Posted by Smokey Stover on October 12, 2005
In Reply to: Re: "For the birds" posted by ESC on October 12, 2005
: : As I recall, this came into vogue about 1950. Since I was in college at the time, I heard the un-Bowdlerized version. In that era there was still some horse-drawn traffic in rural areas, so everyone had seen birds pecking at road apples. The original expression was "Crap for the birds."
: 1950s sounds about right.
: FOR THE BIRDS - "Worthless; overstated; appealing to the simple-minded. Probably the connotation is that only a birdbrain would go for whatever is being dished out. In J.D. Salinger's 'Catcher in the Rye' Holden Caulfield is quoting and then commenting on a blurb issued by his preparatory school, Pencey Prep: 'Since 1888 we have been molding boys into splendid, clear-thinking young men. Strictly for the birds.' From "The Dictionary of Cliches" by James Rogers (Ballantine Books, New York, 1985).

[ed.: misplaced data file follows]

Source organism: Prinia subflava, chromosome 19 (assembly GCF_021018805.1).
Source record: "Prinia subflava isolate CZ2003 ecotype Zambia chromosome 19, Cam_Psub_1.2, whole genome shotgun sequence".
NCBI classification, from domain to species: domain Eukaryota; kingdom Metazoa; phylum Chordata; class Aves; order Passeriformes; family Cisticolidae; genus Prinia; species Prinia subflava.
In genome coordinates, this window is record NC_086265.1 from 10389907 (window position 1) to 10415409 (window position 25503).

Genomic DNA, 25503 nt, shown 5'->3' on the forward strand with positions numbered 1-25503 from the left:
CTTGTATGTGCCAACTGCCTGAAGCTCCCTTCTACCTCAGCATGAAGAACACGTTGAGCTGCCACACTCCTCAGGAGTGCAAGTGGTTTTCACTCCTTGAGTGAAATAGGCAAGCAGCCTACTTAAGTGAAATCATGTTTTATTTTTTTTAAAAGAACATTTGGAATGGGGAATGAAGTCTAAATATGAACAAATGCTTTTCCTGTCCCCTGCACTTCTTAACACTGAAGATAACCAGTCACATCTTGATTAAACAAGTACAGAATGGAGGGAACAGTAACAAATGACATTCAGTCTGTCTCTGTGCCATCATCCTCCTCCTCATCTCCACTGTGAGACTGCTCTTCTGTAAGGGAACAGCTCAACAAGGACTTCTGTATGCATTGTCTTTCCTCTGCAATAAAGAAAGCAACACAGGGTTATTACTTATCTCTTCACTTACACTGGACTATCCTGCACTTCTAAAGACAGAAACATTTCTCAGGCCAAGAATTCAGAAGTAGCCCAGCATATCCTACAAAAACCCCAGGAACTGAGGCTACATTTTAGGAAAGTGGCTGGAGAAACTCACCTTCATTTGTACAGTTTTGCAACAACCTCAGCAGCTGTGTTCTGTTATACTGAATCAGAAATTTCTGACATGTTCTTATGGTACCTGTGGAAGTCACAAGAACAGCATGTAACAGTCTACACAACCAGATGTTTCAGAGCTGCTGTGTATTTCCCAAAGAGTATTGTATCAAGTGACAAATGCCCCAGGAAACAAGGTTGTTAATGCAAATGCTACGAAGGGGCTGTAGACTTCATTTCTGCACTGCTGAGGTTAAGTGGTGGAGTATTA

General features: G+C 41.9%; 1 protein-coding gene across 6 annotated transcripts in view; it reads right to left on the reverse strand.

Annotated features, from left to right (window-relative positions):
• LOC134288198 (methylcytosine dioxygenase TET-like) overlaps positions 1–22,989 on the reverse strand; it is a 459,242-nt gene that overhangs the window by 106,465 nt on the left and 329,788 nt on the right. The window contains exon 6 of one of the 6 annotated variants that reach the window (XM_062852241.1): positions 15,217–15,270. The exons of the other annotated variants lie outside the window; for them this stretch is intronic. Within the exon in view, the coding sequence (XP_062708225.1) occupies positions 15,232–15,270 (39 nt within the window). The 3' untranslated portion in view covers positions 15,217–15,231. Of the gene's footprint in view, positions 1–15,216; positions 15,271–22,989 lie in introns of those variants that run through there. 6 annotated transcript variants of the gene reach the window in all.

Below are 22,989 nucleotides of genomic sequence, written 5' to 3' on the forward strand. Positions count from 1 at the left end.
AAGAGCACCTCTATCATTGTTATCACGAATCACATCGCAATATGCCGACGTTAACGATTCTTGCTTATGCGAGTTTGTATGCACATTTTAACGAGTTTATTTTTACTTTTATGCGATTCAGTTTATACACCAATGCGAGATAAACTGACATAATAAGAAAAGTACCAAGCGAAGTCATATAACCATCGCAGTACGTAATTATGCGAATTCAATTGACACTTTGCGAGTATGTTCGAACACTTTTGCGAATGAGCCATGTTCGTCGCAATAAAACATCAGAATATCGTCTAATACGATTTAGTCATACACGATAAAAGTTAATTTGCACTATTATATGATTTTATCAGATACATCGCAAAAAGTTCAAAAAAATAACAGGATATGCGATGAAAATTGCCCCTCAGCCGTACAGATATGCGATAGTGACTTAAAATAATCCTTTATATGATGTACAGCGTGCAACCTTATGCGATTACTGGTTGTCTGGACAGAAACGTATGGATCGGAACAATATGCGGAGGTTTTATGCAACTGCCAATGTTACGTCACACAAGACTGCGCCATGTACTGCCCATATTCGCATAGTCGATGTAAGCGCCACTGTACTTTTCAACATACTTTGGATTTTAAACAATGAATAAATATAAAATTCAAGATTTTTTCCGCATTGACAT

I've heard both versions, with little to recommend either. It's used in my house a different way. Things that are edible, but not by us alleged humans, are put out "for the birds." I don't offer that as a meaning or an etymology, just a comment. SS